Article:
A German Climate Presidency
Noemi Amelynck // 7 September 2020
On the 1st of July, Germany took over the rotating presidency of the Council of the EU. This presidency came at an important time as the continent and the world are beginning to deal with the after-effects of the coronavirus. This has shifted the priorities of the German presidency, as its goals are more directly linked to recovery from the pandemic. Nevertheless, Germany has maintained its commitment tackling climate change at an EU level.
In its programme, Germany strongly supports the European Commission’s Green Deal which ultimately aims at achieving EU climate neutrality by 2050. The German presidency was able to demonstrate their commitment to the Green Deal during the negotiations of the coronavirus recovery package and the EU’s next long-term budget. Of the 750 billion EUR coronavirus recovery fund and the 1.074 trillion EUR long-term budget, around 30% will be invested in climate change policy. That investment will include the Just Transition Mechanism which offers financial support and technical assistance to help people, businesses and regions which are most affected by the green transition. Having an EU dedicated fund to the matter can help counteract the possibility that those funds may not be available at the domestic level. It is a first step towards an EU-wide strategy.
However, the negotiations came with a major flaw. Poland managed to remove the condition of signing up to the EU’s 2050 target of climate neutrality in return for access to the Just Transition Fund. This is concerning as there is no guarantee that Poland, or other Member States, will then apply the fund for its supposed purposes. This makes it difficult to hold those countries accountable for their actions. Additionally, it provides a major setback for the EU potentially meeting its 2050 goal as 33 out of the 50 most polluted cities in Europe are in Poland and they are the EU’s largest coal producer.
Poland is in favour of an EU carbon border adjustment mechanism as they see it as a source of revenue to fund the costs of making the green transition. Domestically, the Polish government has also voiced its support for the green shift. However, the problem is that the Polish government does not invest its support into those the renewably energy sector, but rather continues to largely subsidize conventional energy. So, how will it be ensured that countries may possibly invest the revenue from a carbon border adjustment mechanism into a green transition?
The simple answer is it won’t. The efforts of attempting to come up with an EU-wide climate strategy is almost impossible due to the significant differences among Member States. Instead, the German presidency should focus more on European businesses to pave the way for change. In Poland, big energy companies are slowly moving their investments away from coal mines and into the renewable energy sector. The revenue that comes from the border tax should be directed at helping European businesses who are attempting to undertake a green transition but struggle with the costs that come with it, such as research and development.
Many large businesses in Europe are showing a willingness to lead in the fight against climate change, and over 70 companies have targets which are more ambitious than those proposed by the Commission. In order to encourage this behaviour, the EU should implement measures such as tax breaks, which may encourage more firms to adopt science based targets. This also puts into question whether or not the EU should then revise their targets.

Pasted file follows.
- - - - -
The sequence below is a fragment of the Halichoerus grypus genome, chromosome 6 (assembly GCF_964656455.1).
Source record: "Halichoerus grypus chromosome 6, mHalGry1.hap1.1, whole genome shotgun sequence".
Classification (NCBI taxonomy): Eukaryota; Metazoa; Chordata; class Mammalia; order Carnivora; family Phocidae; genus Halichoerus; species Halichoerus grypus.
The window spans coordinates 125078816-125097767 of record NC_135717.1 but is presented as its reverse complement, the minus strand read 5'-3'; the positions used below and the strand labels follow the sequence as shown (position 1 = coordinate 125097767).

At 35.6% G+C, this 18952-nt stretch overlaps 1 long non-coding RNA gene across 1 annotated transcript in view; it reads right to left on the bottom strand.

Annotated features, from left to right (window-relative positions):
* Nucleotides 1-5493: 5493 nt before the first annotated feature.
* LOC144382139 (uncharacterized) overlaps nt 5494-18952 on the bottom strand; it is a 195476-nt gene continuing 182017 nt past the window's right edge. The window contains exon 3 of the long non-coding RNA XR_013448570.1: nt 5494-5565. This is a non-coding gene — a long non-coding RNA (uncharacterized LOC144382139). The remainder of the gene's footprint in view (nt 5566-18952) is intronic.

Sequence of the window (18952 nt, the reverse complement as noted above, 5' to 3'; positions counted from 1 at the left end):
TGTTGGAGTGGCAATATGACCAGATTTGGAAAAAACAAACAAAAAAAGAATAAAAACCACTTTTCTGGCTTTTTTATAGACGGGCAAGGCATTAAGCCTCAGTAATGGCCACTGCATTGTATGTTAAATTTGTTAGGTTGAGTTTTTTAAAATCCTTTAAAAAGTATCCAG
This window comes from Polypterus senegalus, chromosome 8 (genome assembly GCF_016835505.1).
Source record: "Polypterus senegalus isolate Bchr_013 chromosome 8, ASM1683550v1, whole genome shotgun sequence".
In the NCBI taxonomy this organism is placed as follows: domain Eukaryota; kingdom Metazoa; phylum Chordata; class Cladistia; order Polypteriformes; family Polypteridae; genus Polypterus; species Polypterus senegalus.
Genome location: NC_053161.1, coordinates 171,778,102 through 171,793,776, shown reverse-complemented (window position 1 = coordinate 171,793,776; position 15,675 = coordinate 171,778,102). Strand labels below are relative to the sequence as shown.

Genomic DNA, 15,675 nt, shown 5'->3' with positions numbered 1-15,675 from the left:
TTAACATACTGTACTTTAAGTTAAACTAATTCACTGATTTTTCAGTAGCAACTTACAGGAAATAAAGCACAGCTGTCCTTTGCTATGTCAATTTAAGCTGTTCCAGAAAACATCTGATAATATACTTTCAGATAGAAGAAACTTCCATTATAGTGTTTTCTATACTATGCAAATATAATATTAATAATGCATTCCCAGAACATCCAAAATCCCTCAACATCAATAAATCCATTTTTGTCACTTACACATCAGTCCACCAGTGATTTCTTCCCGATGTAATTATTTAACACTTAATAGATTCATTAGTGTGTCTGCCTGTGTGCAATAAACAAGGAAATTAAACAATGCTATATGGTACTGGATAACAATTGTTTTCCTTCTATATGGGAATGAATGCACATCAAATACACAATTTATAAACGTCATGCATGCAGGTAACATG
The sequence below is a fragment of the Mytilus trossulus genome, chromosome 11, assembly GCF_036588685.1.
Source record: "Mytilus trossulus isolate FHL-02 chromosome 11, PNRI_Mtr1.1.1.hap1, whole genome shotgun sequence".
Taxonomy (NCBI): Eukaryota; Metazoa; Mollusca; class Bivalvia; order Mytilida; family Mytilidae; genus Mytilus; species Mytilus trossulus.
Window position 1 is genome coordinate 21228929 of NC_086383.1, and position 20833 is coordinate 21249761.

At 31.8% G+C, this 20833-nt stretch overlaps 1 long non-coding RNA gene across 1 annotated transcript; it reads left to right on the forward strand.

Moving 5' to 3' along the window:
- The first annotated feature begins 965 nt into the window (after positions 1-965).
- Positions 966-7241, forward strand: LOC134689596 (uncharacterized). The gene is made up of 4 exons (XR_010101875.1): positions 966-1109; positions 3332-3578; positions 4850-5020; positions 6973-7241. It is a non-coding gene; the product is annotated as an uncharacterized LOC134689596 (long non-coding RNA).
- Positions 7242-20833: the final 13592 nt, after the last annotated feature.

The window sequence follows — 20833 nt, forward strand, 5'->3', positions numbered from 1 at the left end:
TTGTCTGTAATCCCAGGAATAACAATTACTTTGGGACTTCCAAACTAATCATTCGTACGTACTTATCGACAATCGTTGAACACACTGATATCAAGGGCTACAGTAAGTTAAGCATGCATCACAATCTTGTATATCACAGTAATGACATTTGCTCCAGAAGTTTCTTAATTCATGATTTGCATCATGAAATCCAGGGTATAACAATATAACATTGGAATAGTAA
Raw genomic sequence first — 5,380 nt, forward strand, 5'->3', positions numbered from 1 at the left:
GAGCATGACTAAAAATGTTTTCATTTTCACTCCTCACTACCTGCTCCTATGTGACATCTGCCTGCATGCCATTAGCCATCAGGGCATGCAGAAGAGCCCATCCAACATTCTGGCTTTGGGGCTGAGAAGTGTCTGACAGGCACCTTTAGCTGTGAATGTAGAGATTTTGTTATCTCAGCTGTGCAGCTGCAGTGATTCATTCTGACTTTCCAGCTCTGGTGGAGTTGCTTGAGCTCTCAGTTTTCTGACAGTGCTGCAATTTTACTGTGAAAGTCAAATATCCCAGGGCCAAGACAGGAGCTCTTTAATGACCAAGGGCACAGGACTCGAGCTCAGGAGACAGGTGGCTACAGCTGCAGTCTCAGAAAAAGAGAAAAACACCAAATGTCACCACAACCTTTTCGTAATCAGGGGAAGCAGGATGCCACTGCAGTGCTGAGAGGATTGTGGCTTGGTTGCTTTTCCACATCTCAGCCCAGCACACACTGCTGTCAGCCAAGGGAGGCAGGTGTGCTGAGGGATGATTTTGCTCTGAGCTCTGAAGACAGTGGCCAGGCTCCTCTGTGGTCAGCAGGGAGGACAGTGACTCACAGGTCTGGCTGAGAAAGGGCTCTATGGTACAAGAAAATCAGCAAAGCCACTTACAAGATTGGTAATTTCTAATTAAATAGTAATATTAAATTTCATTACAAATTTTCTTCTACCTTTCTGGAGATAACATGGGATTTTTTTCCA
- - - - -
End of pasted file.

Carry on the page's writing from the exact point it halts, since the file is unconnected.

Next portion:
This is on the table as the Commission has proposed to increase the EU’s greenhouse gas emissions reductions target for 2030 to 50-55% instead of 45%, and this has been supported by the German presidency. However, it will be difficult for Germany to convince other Member States to do more, as they themselves haven’t reached their targets and are likely to largely miss them.
On the other hand, the German Presidency should also work towards ameliorating existing EU policies, such as the cap-and-trade system. The number of permissions should be reduced as they remain high, and this will reduce the overall carbon emissions. This remains a viable market-based solution that is not picking winners and losers directly.
Furthermore, the Presidency has the opportunity to reform the Common Agricultural Policy (CAP) with the help of the Commission’s “Farm to Fork” strategy, an area of the Green Deal. The CAP has been criticized for the way in which it encourages the use of unsustainable farming to increase output. The Farm to Fork strategy focuses on sustainable food systems through investments in research and innovation. It also aims to reward farmers who have undergone a greener transition. However, it remains unclear on how they will do so.
Without an incentive to go greener, it is unlikely that a big change will happen. If farmers are able to appreciate the long-term returns of a transition, they may be more likely to adopt those methods. Nonetheless, the agriculture and fisheries sector should not be given an exception and receive more investment compared to other sectors. Instead, it should be replaced by a carbon tax mechanism, similar to the one explained above, which is applied to all contributors of climate change.
Although the German presidency remains committed to fighting climate change, the focus should increasingly be on the market rather than Member States. European businesses can be the leaders in the fight against climate change.
EPICENTER publications and contributions from our member think tanks are designed to promote the discussion of economic issues and the role of markets in solving economic and social problems. As with all EPICENTER publications, the views expressed here are those of the author and not EPICENTER or its member think tanks (which have no corporate view).
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